MOST people know someone who is sick right now, whether it’s just a cough related to COVID-19.
Much of this is to be expected, as respiratory illnesses are common during the winter months when temperatures begin to drop.
Although Covid is not as prominent as it was this time last year, it is still circulating.
Millions already had an error and most Brits also have protection due to huge vaccine distribution.
Current Warp Makes Circles Omicronwas turned out to be softer than others that came before it, for example Delta and Alpha.
Because of this, most of those who have caught the bug have reported symptoms similar to a cold.
But the number of cases has increased in recent weeks, raising fears of a new winter wave.
on friday official data from the Office for National Statistics (ONS), revealed that 1.7 million Britons currently have the bug, up from 1.3 million last week.
Last week one in 50 people had this error, now it has increased to one in 35.
Figures from the ZOE team also claim that around 235,829 new cases of the disease are reported daily Corona virus infection covid in Great Britain.
With lateral flow tests no longer free, it can be difficult to know if you have a cold, flu or Covid.
Here’s how to tell the difference.
The easiest way to check for Covid is to get tested.
They are available free of charge to certain groups – such as those at high risk of becoming seriously ill from a bug – for example if you are immunocompromised.
You may also be asked to take a test when you go to the hospital for the procedure.
The latest data from ZOE states that people who catch Omicron show specific symptoms.
Data from the app claims there are 20 symptoms Britons should look out for.
- Angina – 63.55%
- Runny nose – 53.04%
- Headache – 53.02%
- Stuffy nose – 52.47%
- Cough without sputum – 52.06%
- Sneezing – 47.02%
- Cough with sputum – 45.79%
- Hoarse voice – 43.86%
- Muscle pain – 29.46%
- Fatigue – 22.97%
- Dizziness – 21.11%
- Changed smell – 19.82%
- Swollen neck glands – 17.72%
- Eye morbidity – 16.41%
- Chest pain – 16.26%
- Dyhaviza – 15.9%
- Loss of smell – 14.45%
- Earache – 13.96%
- Chills or chills – 12.98%
- Pain in joints, shoulders – 11.08%
Experts in Center for Disease Control in the US they said one major difference is that you are contagious for longer when you have Covid compared to the flu or a cold.
They said: “On average, people can start spreading the virus that causes Covid-19 2 to 3 days before symptoms appear, but peak infectivity occurs a day before symptoms appear.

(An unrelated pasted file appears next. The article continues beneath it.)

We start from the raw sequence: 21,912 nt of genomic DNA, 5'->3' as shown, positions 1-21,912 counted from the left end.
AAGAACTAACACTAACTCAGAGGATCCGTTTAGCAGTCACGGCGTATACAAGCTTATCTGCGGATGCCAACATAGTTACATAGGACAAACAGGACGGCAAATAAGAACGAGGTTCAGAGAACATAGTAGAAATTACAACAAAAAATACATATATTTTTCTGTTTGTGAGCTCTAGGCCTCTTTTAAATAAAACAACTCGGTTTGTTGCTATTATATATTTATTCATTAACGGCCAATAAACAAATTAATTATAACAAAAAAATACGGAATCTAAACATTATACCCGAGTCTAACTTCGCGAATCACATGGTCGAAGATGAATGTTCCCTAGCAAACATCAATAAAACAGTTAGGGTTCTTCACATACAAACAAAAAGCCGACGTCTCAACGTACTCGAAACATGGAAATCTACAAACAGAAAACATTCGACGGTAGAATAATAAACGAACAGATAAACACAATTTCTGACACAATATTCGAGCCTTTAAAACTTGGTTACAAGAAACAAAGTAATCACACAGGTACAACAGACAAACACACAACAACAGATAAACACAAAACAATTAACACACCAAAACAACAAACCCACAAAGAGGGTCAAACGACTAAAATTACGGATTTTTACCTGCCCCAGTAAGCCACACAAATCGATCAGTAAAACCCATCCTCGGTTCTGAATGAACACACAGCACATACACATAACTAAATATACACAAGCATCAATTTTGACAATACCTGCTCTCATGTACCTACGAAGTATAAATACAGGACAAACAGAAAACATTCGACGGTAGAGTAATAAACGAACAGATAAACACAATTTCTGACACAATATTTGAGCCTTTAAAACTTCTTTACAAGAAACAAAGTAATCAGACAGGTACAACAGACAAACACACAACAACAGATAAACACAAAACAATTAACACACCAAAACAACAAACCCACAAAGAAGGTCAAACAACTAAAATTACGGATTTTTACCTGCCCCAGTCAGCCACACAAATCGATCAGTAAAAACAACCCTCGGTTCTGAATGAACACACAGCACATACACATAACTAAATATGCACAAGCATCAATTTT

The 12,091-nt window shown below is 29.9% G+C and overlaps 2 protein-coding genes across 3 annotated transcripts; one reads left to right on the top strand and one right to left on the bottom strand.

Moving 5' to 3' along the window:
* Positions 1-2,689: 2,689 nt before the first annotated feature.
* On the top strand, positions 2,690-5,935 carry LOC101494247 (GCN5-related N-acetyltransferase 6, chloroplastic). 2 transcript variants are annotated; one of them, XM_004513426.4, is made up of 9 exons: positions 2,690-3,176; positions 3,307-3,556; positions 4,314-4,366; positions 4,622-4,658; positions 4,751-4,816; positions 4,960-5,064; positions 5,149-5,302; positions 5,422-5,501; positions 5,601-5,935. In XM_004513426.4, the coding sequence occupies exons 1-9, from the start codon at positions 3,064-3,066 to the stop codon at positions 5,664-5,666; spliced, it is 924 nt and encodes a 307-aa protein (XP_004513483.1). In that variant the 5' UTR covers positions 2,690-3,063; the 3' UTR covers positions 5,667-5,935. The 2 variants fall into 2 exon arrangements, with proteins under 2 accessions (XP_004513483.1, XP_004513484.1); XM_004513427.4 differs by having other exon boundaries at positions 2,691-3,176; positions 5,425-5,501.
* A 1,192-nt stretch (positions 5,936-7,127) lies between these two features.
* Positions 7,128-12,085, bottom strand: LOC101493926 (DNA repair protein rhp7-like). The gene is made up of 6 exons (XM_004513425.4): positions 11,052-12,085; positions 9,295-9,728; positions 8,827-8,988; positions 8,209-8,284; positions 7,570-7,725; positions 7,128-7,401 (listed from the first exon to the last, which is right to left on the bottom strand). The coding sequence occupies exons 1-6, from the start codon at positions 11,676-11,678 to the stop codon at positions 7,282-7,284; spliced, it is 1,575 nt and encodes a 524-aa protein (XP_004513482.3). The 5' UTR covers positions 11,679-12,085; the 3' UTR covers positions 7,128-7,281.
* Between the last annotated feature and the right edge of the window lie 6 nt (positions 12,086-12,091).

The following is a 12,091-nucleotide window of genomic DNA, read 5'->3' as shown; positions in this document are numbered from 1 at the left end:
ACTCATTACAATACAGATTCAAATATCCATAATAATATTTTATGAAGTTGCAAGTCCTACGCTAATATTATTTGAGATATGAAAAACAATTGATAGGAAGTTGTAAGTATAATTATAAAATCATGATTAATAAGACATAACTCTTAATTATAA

“On average, people are considered contagious about eight days after symptoms appear.”
Professor Tim Spector, co-founder of ZOE, said last week that we are likely to be in for a mix of viruses this winter.
“With the increase in colds and rhinovirus, as well as Covid-19 and the possibility of a major seasonal flu epidemic,” he said.
He added that colds caused by rhinovirus are on the rise and are now about five times more common than Covid-19.
If you have a cold, chances are you will get sick ear infections and sinus infections.
However, in general, you may experience:
- runny nose
- body aches
The symptoms of the flu are very similar to those of a bad cold.
The NHS says it involves suffering high temperature 38C and above.
A high fever used to be a symptom of Covid, but experts say this is less likely with the Omicron strain.
You will also experience body aches and a dry cough.
You may also experience difficulties is sleepingloss of appetite and nausea.
You are less likely to experience this with a cold or the Omicron strain.
So when it comes to spotting the difference between flu and Covid, it should be straight forward.
CDC experts said: “People with an influenza virus infection are potentially contagious for about one day before they develop symptoms. However, it is believed that the flu is mainly spread by people who have symptoms of a viral infection.
“Older children and adults with the flu are most contagious in the first 3-4 days of illness, but some people can remain contagious for somewhat longer periods.
“Babies and people with weakened immune systems can be contagious even longer.”
But there is a finer line between a cold and Omicron, so any secondary infections such as ear infections should be looked out for.
It’s also important to note that you may have the coronavirus, but you do asymptomatic infection – this means you may not know you have a bug.